On Connecticut’s (Mostly Free) Shakespeare Trail
One company will take a fresh look at Shakespeare as storyteller, losing itself on a majestic and remote island that somehow landed in Bridgeport. Another will celebrate the Bard as wordsmith, jumping into the high-spirited follies of Ferdinand and his three best buds. A third will trust Shakespeare’s ability to transcend time, placing a traditional Hamlet and Ophelia on a quintessentially New England backdrop.
For the price of a picnic—or a drive—you can create your own season subscription and see them all, following the Bard from town to town.
This summer, theater companies across Connecticut are presenting classical theater in iconic outdoor spaces, free of charge. Starting with Greater Hartford Shakespeare Festival’s Pericles, Prince of Tyre on July 12, they sprawl across the state, filling mid July through late August to the brim with the best of the Bard. Performances include the Valley Shakespeare Festival, Connecticut Free Shakespeare in Bridgeport, Curtain Call in Stamford, Flock Theatre in New London, the Shakespeare Academy in Stratford, Shakespeare on the Shoreline, and Elm Shakespeare Company in New Haven.
In Bridgeport, Connecticut Free Shakespeare’s retelling of The Tempest takes liberties with the language, so that it is more accessible to audience members who may have less experience with Shakespeare’s plays. In addition, the role of the sorcerer Prospero has become Prospera, played by female actor Channie Waites. In an increasingly embattled climate, the production highlights themes of revenge and forgiveness.
“We’re taking a classic and putting a twist on it to give it more contemporary relevance,” said Katrina Foy, director of administration for the Bridgeport-based company. She added that it’s baked into the mission of Dandelion Productions, which produces Connecticut Free Shakespeare among its other free education programs. The company seeks to make cultural experiences, including Shakespeare, extremely accessible without jeopardizing their artistic integrity.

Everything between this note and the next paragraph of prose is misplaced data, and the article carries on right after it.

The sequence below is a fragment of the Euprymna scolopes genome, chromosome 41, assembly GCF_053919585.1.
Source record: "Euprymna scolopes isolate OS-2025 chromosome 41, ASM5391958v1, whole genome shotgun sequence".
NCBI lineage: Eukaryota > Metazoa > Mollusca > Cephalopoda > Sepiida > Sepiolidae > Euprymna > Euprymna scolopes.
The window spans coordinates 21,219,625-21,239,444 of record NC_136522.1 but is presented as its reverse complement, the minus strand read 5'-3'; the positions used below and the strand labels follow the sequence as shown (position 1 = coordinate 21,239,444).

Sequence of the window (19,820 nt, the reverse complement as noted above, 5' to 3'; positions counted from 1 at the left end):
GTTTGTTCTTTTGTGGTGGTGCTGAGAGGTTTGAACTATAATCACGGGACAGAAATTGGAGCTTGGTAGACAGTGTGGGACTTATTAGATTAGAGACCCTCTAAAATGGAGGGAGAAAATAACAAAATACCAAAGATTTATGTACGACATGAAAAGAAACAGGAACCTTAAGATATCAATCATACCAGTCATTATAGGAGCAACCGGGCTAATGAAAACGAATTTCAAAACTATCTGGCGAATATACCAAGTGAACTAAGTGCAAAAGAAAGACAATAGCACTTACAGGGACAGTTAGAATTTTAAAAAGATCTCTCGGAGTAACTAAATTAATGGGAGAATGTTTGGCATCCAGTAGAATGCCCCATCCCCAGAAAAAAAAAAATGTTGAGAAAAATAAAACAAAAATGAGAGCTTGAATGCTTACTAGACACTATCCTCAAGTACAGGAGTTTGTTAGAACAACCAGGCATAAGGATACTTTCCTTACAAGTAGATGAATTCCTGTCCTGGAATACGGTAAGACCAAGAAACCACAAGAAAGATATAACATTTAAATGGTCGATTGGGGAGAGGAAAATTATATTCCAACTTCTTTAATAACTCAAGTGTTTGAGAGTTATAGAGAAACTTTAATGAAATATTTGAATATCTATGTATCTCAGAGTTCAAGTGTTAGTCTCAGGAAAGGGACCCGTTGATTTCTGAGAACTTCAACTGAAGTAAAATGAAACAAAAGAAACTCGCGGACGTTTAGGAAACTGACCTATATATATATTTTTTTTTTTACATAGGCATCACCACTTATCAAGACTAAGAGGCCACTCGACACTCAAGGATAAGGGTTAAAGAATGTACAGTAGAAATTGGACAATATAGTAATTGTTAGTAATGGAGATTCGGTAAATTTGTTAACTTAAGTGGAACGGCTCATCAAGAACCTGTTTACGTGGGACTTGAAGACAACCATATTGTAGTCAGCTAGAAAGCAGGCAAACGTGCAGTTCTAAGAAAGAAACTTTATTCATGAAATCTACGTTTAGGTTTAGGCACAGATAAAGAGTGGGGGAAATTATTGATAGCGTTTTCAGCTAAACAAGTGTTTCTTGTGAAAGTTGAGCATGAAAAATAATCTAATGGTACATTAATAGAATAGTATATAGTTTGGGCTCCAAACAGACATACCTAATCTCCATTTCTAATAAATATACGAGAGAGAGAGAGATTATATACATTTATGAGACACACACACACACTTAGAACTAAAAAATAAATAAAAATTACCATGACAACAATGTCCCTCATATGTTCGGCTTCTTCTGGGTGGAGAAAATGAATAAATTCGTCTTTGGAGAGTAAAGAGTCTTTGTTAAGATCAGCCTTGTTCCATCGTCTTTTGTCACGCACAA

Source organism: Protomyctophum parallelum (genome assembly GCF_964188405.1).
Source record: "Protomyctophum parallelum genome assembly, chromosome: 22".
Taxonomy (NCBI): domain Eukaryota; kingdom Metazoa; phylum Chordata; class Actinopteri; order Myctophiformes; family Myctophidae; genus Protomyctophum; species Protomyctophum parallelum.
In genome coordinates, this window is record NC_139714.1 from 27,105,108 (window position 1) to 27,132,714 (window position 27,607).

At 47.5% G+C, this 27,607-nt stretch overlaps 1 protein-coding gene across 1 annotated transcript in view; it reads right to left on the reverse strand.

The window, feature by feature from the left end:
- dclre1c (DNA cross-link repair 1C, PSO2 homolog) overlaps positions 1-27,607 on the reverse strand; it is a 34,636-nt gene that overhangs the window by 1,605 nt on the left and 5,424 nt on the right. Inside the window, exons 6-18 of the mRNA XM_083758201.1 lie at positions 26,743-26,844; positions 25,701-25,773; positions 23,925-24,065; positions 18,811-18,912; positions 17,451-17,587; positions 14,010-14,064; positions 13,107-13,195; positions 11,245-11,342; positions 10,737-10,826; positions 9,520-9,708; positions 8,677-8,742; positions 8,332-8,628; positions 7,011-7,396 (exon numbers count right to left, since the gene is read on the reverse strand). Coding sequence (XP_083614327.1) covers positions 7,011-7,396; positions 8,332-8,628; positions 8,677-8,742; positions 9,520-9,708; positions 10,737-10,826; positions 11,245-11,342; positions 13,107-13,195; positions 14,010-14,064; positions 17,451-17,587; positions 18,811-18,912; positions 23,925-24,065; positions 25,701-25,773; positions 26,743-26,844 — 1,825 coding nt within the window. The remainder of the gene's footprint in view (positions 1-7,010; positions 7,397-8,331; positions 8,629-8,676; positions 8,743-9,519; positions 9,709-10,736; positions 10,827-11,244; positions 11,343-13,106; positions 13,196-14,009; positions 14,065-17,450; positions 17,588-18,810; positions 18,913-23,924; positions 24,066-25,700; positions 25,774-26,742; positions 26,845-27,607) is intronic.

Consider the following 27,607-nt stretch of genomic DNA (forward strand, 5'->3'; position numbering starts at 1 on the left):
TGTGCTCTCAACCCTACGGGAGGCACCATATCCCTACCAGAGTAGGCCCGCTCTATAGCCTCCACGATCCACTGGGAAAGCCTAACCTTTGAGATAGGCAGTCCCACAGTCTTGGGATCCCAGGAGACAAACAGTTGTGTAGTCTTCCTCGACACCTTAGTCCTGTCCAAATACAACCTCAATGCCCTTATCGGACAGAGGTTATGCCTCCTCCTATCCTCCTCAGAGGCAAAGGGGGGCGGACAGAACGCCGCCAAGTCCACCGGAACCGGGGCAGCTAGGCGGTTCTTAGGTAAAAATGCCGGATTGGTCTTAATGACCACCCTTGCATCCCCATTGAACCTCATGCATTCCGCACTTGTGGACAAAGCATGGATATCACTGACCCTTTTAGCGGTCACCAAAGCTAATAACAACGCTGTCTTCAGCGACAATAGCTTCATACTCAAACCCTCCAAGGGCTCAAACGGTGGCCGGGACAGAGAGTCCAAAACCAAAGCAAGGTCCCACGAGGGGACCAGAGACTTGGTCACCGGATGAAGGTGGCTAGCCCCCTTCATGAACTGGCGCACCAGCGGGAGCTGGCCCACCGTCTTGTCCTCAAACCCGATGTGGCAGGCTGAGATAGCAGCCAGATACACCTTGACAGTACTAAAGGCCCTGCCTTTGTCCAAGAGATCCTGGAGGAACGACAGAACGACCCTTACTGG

“People say ‘I can’t understand. It’s separate from me. I’m not from that time,’” Foy said. “We want to break down barriers and create entry points for everyone.”
The company tries to find signature ways to break them down. This summer, it returns to its tradition of “living intermissions,” during which actors come out to the audience in character to sing songs and interact with theater-goers, giving people a chance to connect with the artists.
There are company members like Ian Eaton (pictured at top), who is returning for his 16th summer to play Sebastian and Stephano. Or another actor, “a little girl who has seen us since she was three is now an intern,” said Foy.
“You’ll see the same actors—year after year, some of them—because they make the time each summer for Connecticut Free Shakespeare,” she added. “They come from all over the country and audience members can see the same faces and make a bond with them.”
If Connecticut Free Shakespeare is updating the Bard’s letters to make the spirit of the play more accessible to modern audiences, New Haven’s Elm Shakespeare Company is taking the opposite tack: relishing every rhyme and savoring every turn of phrase in its production of Love’s Labour’s Lost.